"Ok, But What Do I Do?"

That's the question that is running through the mind of most church members at the end of each weekly sermon. It's also the question that most pastors feel the need to make sure they answer at the end of each sermon.

Kevin DeYoung reminds us though that while application is very important, not every text is focused on us doing something. Some texts call from us not some action, but rather an affection. Some sermons need to end with "Now, let us glory in this truth about Christ" rather than, "Now let's go out and do such and such."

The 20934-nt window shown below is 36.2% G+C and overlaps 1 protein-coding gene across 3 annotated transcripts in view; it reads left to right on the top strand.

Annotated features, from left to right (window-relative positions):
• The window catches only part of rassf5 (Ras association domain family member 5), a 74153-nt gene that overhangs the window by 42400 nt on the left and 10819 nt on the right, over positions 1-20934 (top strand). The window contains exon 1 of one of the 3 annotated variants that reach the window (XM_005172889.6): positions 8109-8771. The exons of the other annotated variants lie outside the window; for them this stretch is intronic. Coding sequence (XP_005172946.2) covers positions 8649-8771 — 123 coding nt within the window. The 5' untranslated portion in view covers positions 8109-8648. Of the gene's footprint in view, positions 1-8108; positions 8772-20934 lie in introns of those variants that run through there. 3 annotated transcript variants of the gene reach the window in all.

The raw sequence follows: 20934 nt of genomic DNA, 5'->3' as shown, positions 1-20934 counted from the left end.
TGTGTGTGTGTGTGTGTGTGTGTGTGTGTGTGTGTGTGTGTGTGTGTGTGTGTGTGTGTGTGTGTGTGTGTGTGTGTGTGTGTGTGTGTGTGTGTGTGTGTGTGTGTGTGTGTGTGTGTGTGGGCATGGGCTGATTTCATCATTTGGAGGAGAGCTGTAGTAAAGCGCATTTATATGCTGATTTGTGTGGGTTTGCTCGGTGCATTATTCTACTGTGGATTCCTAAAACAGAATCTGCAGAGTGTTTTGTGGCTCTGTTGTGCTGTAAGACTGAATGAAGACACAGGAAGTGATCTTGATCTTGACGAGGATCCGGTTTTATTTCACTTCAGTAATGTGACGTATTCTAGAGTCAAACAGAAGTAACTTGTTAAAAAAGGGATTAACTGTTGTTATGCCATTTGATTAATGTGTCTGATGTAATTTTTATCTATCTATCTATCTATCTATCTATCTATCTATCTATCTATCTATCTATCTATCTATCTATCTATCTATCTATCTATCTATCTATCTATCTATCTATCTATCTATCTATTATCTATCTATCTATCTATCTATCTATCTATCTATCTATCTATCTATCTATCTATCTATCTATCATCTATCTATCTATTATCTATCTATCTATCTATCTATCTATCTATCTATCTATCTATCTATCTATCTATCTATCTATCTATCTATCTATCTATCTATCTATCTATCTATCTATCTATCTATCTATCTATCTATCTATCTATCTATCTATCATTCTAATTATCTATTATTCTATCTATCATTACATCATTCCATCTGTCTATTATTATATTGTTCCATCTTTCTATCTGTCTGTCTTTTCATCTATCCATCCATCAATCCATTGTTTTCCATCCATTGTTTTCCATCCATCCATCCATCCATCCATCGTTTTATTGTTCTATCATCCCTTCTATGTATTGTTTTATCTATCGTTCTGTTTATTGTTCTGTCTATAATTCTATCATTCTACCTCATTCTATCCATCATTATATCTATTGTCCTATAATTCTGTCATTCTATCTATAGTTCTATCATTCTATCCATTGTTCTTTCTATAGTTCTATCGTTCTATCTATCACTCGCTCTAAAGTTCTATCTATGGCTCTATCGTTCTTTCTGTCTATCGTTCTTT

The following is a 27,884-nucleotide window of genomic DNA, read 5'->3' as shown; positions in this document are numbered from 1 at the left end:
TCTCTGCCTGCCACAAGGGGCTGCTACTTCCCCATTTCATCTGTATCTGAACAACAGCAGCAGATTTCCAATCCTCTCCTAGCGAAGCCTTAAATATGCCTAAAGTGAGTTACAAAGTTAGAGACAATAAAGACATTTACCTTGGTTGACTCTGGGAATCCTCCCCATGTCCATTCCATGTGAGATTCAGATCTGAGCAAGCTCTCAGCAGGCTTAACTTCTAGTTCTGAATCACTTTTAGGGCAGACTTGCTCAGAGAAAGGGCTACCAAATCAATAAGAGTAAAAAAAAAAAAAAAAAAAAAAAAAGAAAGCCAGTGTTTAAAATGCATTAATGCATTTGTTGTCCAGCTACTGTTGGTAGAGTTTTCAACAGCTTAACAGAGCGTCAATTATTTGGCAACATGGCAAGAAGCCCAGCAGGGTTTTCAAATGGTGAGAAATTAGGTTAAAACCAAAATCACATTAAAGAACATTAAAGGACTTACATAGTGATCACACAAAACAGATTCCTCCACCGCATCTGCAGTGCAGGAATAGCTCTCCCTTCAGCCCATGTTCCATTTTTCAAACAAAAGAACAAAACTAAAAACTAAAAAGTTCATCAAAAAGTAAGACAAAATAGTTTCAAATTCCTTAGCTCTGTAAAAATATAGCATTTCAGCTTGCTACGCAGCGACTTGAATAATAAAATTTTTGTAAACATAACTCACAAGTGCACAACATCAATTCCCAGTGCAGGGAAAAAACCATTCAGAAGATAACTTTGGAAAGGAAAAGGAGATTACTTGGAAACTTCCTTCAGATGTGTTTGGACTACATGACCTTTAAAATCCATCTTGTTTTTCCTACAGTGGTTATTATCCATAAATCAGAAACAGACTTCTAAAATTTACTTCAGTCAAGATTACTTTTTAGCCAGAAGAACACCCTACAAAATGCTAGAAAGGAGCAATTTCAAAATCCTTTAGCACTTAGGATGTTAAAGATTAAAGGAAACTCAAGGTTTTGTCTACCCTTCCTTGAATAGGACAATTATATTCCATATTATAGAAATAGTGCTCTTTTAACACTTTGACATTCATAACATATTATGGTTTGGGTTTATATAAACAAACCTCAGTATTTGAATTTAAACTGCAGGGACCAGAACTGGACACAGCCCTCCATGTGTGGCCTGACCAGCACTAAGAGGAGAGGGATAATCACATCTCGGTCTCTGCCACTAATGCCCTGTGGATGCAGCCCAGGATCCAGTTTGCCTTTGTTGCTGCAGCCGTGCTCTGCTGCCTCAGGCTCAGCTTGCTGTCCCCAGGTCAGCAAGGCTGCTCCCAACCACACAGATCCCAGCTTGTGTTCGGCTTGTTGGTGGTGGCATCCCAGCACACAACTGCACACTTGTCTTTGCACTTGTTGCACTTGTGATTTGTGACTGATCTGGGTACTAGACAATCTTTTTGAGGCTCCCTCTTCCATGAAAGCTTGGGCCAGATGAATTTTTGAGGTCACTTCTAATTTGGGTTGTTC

Kevin concludes the post with these words:

Maybe we just aren’t as passionate about the person and work of Christ as we are about getting in people's faces (which, trust me, I also do). Or maybe we think people will be bored if they don’t get some good practical advice on their way out the door (and it’s possible they are more eager to hear three points of application than ponder the glory of Christ). Again, I’m not saying no text can end with imperatives. "Repent," "believe," "obey" are all biblical injunctions. But we must let the text determine the mood of the sermon and not tack on honey-do lists at the end of every message. Preachers ought to rebuke when necessary, when the text calls for it. But it makes for bad preaching and beat-up congregations when every sermon concludes with exhortation. Sometimes it’s ok to end the sermon by simply telling the people about Jesus.

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